I Feel Like Donald Trump Might
Why? Because after I (Trump?) endorsed David Sessions’ (i.e. Mitt Romney) work in my last post, Sessions has responded by calling me out as a wrongheaded so-and-so, etc, etc. (as Romney might consider doing re: the whole birtherism thing). That’s how you wanna play, Sessions? FINE.
League readers! Don’t ever read David Sessions’ stuff! Ever! Go flame his comment sections!
Kidding, of course. He’s a smart guy, and my original post was very much a first cut at something that had been bothering me for some time. His response is well worth a read. Here’s a sample:
So while Conor is right to sense two rough “styles” of political Christianity in the U.S., I don’t think it’s so easy to assign the negative attributes to one and the positive ones to the other. Calling the conservatives ideological, anti-intellectual bigots doesn’t refute them or persuade anyone who isn’t already convinced.
What I question is the plausibility of the politically-aloof theology they propose in its place. The only way to make theology apolitical is to erase its content and separate it from the church; a theology that could do little more than direct you toward a “subset of possible answers” in politics, but was mostly about “identify[ing] shared common ground,” would have to be alienated and spectral. Get even rudimentarily specific about the existence of its god or the truth of its propositions and you open the door to fundamental philosophical presuppositions that cannot help but affect politics.
First, a quick textual clarification. Sessions critically misses the distinction I’m drawing when he writes:
Both [Ideological and Dispositional Religion] derive “substantial political content” from their faith, but neither thinks the Bible offers “specific policy preferences.”
But in the very passage Sessions cites from my post, I explicitly distinguish the two on grounds of specificity [emphasis added]:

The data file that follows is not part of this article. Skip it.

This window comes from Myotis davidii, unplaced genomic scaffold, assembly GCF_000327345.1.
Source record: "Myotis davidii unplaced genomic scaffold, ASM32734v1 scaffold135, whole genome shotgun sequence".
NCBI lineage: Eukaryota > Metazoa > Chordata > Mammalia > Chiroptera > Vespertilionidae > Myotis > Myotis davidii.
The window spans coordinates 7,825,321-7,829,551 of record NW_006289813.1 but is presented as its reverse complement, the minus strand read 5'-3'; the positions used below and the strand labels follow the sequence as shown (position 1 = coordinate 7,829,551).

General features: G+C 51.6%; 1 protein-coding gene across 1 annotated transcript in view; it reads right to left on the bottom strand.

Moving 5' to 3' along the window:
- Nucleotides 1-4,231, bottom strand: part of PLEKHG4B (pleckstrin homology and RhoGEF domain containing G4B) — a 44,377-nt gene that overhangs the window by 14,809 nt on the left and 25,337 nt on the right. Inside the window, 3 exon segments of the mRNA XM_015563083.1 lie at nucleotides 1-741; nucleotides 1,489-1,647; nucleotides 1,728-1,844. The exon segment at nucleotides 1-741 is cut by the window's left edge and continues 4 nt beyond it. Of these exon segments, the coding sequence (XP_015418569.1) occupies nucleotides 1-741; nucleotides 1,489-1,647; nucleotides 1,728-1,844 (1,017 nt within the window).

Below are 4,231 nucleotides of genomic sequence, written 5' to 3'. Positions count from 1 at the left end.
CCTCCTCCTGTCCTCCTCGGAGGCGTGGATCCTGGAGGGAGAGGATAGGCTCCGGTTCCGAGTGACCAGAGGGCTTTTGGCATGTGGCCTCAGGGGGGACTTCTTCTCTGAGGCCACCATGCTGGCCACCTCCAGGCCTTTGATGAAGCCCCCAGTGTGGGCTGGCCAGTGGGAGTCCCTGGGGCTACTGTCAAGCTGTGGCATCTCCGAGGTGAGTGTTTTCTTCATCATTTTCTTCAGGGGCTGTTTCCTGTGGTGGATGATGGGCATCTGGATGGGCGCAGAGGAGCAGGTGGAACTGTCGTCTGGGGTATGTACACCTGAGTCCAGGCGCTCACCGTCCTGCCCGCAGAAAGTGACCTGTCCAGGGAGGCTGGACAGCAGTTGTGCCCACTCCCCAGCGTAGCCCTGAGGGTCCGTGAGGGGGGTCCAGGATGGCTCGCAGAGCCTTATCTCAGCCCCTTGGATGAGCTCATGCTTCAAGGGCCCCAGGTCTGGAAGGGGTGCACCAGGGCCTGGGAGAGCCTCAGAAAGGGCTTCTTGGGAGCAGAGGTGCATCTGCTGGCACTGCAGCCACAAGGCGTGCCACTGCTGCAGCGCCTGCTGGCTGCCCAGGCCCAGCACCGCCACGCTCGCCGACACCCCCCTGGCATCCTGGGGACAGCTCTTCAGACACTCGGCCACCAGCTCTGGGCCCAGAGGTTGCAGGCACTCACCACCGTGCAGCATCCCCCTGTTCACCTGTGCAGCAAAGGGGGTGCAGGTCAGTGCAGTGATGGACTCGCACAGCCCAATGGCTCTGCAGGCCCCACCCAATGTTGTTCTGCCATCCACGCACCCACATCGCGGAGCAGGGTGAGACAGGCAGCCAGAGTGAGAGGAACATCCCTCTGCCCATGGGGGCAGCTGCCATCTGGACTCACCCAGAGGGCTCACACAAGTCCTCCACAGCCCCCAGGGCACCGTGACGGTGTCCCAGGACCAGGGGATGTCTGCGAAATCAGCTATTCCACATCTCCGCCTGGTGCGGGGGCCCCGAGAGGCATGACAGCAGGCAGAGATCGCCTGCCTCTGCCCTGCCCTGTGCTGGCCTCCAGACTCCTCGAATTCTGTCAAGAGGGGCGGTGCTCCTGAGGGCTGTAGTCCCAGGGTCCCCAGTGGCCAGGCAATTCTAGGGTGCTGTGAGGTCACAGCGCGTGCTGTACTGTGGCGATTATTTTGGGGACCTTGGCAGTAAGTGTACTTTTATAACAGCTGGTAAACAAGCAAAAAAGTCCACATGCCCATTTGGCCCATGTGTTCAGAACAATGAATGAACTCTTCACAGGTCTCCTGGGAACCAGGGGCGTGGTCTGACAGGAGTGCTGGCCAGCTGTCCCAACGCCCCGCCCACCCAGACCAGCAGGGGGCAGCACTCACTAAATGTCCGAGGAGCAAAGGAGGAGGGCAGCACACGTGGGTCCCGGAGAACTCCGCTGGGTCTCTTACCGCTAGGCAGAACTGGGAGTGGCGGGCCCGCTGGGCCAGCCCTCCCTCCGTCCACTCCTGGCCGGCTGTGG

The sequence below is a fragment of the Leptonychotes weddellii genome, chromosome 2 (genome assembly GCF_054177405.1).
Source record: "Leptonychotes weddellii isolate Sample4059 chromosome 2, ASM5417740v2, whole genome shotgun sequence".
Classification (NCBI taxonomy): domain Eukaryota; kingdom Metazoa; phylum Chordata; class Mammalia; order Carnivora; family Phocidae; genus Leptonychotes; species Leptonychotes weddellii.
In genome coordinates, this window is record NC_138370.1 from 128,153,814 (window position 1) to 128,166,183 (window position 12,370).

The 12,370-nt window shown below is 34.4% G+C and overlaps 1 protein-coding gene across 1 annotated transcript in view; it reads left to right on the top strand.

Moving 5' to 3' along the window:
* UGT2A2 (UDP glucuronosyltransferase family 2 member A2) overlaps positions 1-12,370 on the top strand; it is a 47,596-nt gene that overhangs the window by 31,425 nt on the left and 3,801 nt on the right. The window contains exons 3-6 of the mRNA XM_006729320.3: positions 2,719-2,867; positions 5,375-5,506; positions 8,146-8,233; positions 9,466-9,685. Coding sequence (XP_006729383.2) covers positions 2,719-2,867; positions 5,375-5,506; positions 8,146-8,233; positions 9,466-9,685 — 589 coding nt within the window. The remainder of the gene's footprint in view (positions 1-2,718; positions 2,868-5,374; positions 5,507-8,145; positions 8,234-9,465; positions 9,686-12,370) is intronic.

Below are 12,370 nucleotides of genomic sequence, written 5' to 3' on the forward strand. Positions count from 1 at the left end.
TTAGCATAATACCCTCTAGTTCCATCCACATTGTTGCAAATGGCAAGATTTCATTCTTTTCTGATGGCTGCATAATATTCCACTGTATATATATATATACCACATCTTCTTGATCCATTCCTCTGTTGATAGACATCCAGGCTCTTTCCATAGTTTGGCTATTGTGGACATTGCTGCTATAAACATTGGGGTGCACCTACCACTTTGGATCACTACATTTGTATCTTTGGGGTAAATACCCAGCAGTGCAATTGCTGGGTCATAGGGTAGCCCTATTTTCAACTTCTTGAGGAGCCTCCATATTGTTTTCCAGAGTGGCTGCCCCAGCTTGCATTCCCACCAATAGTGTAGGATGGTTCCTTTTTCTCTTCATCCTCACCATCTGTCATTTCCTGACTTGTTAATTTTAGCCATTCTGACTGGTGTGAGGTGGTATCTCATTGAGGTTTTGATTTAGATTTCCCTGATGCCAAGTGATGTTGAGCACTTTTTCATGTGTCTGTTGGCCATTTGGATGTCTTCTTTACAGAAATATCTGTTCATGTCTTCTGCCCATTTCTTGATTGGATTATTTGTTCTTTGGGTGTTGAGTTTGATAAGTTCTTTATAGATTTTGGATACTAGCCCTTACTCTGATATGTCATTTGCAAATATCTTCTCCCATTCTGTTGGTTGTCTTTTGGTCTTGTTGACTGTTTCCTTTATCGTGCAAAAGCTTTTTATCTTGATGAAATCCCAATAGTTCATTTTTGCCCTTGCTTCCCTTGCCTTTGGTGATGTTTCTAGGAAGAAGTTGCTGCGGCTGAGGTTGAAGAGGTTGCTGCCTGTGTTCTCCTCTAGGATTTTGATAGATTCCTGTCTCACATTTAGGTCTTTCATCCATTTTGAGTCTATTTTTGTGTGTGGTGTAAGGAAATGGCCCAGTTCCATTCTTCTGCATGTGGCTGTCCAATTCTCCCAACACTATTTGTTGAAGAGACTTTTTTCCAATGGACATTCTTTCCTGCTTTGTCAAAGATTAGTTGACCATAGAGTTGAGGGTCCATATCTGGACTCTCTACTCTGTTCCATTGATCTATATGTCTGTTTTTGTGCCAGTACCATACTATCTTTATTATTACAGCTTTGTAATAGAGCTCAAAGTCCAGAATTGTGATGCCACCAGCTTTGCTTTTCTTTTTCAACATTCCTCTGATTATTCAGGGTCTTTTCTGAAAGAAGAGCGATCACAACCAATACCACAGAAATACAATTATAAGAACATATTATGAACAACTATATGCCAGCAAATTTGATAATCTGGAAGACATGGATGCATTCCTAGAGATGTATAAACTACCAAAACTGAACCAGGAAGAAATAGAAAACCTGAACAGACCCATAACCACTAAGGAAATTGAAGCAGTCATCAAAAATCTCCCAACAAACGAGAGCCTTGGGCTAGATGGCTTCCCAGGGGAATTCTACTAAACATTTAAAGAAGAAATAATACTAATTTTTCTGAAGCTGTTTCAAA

[Ideological Believers] troll their sacred texts, papal encyclicals, past sermons, and other religious documents in search of specific policy preferences …[Dispositional Believers] do not expect that religion provides specific and conclusive solutions to political problems, but they shape their attitude towards human social life in reference to their faith.
One more time: Ideological Believers find specific political projects grounded in their faith. Dispositional Believers do not. That’s the crux of my argument.
That brings us to the second point I’d like to clarify. Sessions argues that I’m pushing leftists towards “apolitical theology.” This is not my intention. Indeed, the only way to read my endorsement of dispositional religion as apolitical is to treat religious conviction as politically determined, rather than the opposite. If it seems apolitical to insist that (paraphrasing the last paragraph of my original post) Christians prioritize compassion over revenge, pride over love, and hatred over peace, that’s because we’ve grown accustomed to thinking of churches as something we choose after we’ve chosen a set of political convictions. If, however, we insist that our religious convictions are primary and that we faithful Dispositional Believers argue over the ways that they translate into politics, then Dispositional Religion is thoroughly political. To use Sessions’ own language, the thick outlines of a Christian disposition are more than “rudimentarily specific about the existence of [God]” and thus they obviously “open the door to fundamental philosophical presuppositions that cannot help but affect politics.”
But “affecting politics” is not the same thing as providing “specific and conclusive solutions to political problems.” The Dispositional approach isn’t amorphous—it’s simply humble. Reinhold Niebuhr’s was such a faith—he believed that Christianity called believers to political engagement, but argued that they should never mistake their convictions for God’s Truth (or His Will). Let me close with an illustrative (and devastatingly beautiful) passage from Niebuhr’s Irony of American History.
Nothing that is worth doing can be achieved in our lifetime; therefore we must be saved by hope. Nothing which is true or beautiful or good makes complete sense in any immediate context of history; therefore we must be saved by faith. Nothing we do, however virtuous, can be accomplished alone; therefore we are saved by love. No virtuous act is quite as virtuous from the standpoint of our friend or foe as it is from our standpoint. Therefore we must be saved by the final form of love, which is forgiveness.